Gran Turismo 4 Prologue

A limited edition - in more ways than one - but it's hard not to appreciate what Polyphony Digital is doing.

Order yours now from Simply Games.

"Gran Turismo 4 Prologue is an exclusive 'Advanced Skills School', designed with the most ambitious drivers in mind. It provides an opportunity to prepare for the imminent challenge of GT4 - an essential test-drive for potential champions." Signed, Kazunori Yamauchi.

Gran Turismo is traditionally associated with glorious visuals and a strict racing model, and Prologue certainly keeps up the tradition, but it's the manner in which it does so that may initially frustrate - and that arguably betrays Yamauchi's front-of-the-box pledge. It's immediately clear that we're dealing with a different breed of racer to the rank and file - where even the slightest mistake is punished by complete failure, and the traditional racing game rules are largely ignored in favour of a more realistic and consequently much more difficult racing model - but that's true of every Gran Turismo game.

Whatever the changes to the handling (and it's certainly a bit different), GT vets are going to be able to pick up on them fairly quickly. As such, the decision to send us all back to GT's version of primary school, forcing us to perform the same old stop-start routine on straight bits of track and telling us for the umpteenth time how to make our way around various corners, feels a bit misjudged. Kind of like dragging the whole class back a few years because little Jimmy can't do his multiplication tables. They can try to placate us by parading Vicki Butler-Henderson around on the Bonus DVD (be strong), and letting us opt straight for a time trial on any of the game's five tracks or racing against a few cars on a selection of them, but there's no escaping the fact that the real meat of Prologue is locked away in School Mode - and quite a way beyond the opening burnouts. And that's before we get onto whether there's enough meat overall.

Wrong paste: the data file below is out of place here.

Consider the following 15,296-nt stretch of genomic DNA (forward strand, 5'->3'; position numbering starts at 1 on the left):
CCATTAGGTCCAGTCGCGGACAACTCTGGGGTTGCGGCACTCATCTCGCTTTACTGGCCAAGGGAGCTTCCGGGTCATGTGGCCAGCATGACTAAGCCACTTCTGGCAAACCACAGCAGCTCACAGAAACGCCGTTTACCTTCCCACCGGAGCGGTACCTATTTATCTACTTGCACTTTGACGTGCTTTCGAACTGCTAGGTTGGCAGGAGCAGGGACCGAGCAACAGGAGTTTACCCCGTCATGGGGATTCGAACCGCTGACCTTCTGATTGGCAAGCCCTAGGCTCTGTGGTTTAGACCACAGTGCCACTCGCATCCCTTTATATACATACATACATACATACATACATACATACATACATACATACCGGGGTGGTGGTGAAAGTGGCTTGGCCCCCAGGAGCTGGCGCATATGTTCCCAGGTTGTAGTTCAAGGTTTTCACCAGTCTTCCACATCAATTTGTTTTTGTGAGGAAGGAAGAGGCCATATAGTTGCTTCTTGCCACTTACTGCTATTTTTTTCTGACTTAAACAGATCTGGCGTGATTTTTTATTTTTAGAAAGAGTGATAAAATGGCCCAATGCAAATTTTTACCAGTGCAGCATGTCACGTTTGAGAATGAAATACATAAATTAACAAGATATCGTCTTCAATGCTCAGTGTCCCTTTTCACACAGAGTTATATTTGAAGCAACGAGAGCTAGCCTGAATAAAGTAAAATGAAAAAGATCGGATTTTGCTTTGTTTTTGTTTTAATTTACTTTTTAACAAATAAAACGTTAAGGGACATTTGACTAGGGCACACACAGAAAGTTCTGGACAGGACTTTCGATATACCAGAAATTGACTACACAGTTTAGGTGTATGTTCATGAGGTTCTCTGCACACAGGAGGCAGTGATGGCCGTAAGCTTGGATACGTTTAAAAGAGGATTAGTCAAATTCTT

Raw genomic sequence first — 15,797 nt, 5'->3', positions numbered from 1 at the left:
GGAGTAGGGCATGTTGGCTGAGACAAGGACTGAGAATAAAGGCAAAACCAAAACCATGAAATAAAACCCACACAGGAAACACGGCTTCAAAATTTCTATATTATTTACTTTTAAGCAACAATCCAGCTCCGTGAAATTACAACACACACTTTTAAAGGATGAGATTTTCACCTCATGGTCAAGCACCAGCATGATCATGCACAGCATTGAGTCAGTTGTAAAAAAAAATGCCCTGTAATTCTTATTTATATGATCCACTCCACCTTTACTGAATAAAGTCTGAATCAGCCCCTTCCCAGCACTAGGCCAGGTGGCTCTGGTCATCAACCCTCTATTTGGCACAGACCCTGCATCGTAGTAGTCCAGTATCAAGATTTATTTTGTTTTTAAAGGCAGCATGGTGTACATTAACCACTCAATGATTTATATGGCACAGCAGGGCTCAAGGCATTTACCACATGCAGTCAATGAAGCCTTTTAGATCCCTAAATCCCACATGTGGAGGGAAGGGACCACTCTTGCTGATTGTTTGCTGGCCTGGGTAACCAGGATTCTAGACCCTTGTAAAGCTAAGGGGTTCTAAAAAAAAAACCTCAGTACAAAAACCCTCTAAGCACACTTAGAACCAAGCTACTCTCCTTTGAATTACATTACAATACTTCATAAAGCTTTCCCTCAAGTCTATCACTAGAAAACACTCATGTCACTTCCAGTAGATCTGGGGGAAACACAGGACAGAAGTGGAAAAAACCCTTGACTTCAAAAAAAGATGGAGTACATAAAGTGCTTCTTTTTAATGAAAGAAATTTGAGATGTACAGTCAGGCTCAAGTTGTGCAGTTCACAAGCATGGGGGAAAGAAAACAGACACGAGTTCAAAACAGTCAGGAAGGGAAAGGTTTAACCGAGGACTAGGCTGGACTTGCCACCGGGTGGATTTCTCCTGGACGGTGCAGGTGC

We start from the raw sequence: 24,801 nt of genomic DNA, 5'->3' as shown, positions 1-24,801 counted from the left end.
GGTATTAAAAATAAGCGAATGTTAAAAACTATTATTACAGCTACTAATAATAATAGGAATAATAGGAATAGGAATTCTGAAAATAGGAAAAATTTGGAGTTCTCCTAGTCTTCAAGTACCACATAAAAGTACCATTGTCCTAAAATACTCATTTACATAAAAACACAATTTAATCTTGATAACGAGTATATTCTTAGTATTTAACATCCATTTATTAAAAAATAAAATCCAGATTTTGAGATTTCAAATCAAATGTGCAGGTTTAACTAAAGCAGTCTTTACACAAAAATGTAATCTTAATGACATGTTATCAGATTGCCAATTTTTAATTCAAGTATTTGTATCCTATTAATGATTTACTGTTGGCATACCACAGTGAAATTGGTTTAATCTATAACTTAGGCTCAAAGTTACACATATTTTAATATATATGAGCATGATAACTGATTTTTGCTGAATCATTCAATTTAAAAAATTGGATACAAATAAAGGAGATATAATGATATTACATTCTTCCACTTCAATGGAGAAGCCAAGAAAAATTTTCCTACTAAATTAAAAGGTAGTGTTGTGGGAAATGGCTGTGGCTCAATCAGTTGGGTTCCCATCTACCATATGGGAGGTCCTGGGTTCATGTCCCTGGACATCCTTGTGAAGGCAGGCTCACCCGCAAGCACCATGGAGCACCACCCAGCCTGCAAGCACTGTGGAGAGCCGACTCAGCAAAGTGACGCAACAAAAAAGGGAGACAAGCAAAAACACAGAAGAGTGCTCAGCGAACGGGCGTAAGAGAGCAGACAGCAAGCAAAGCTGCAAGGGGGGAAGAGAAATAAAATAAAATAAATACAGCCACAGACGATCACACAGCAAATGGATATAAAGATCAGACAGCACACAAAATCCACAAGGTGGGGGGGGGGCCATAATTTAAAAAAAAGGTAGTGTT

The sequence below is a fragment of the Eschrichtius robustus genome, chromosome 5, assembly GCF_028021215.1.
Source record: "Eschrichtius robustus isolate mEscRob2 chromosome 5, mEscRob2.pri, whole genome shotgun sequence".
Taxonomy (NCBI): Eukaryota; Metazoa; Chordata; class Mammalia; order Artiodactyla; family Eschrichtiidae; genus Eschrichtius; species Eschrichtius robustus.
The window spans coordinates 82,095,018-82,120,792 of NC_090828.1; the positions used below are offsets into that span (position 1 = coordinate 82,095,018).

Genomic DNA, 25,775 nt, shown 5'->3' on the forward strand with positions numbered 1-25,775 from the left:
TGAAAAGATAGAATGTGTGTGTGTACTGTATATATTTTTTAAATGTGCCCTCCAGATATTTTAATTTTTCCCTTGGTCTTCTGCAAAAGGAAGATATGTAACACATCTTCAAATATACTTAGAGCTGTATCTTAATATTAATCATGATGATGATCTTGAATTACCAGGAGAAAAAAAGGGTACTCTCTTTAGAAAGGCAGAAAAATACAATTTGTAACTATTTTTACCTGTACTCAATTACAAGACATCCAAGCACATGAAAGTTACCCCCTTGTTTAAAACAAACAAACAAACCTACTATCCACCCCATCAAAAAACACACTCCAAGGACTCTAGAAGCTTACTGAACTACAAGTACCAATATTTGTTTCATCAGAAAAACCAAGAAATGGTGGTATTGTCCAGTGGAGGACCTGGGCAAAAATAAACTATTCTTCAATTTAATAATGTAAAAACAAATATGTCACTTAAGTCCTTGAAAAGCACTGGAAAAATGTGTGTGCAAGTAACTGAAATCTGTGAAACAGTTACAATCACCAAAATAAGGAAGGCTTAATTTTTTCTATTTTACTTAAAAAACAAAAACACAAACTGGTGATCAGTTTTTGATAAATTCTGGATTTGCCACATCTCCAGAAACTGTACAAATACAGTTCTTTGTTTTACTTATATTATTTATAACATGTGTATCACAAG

Revision

1

School Mode - home to all the license tests - consists of 40 assorted challenges, some big, some small, which focus on every aspect of mastering the game's strict racing model - from simple things like braking distances and dealing with wide hairpins to more exotic challenges like double-apex corners, drifting round dirt track hairpins and racing off the start without traction control. Depending on the player's driving capacity, completing the challenge results in a different medal - where bronze is typically fairly easy to secure, silver is a bit harder but perfectly attainable, and gold requires a lot more effort.

The game's 'Arcade' mode, meanwhile, is little more than a time trial, allowing us to race round each of the game's five tracks using cars unlocked elsewhere, and take on a few AI controlled opponents on a selection of them. That means there's no question whatsoever of multiplayer or anything more exotic like high score uploads - even though GT4 will include such features. Nor is there any element of performance tuning - some of the license test challenges involve cars built around a particular balance (front engine and rear-wheel drive, for example), and you can turn off traction control and sometimes opt for different tyres, but there's no garage here and no method of tweaking any of the performance options. Doubly disappointing for veterans of previous titles.

Tourism

2

However once the player overcomes the initial disappointment of having to do all the things he or she has been doing in each of the previous Gran Turismos all over again, the rest of the package arguably makes up the distance. The five tracks were perhaps chosen for their diversity, each calling upon different skills and all very challenging in individual ways, whether it's the tightening blind corners of a steep hillside street course in Italy, the 90-degree turns in New York, the S-bends and hairpins of the two race tracks (Tsukuba and Fuji Speedway), or just the sheer difference of the rally option. Successful navigation of these is immensely satisfying, whether it's a box-shaped Toyota or a Dodge Viper rumbling under the thumbs.

The wealth of cars is another key factor - 64 in total are included, many of which have to be unlocked by making progress in School Mode. We're in no position to make a comment on the handling of most of them (although we'd welcome any offer to fly out and race cars with Polyphony - any chance, Sony?), but certainly, compared to each other and the way the same models are handled in other racing titles, it's a different kind of race whatever the car - the constants being the need to memorise track designs, consider the shape of corners and braking distances, and put up a level of sustained concentration that few if any other racing games would dare to command.

Tuning the driver

3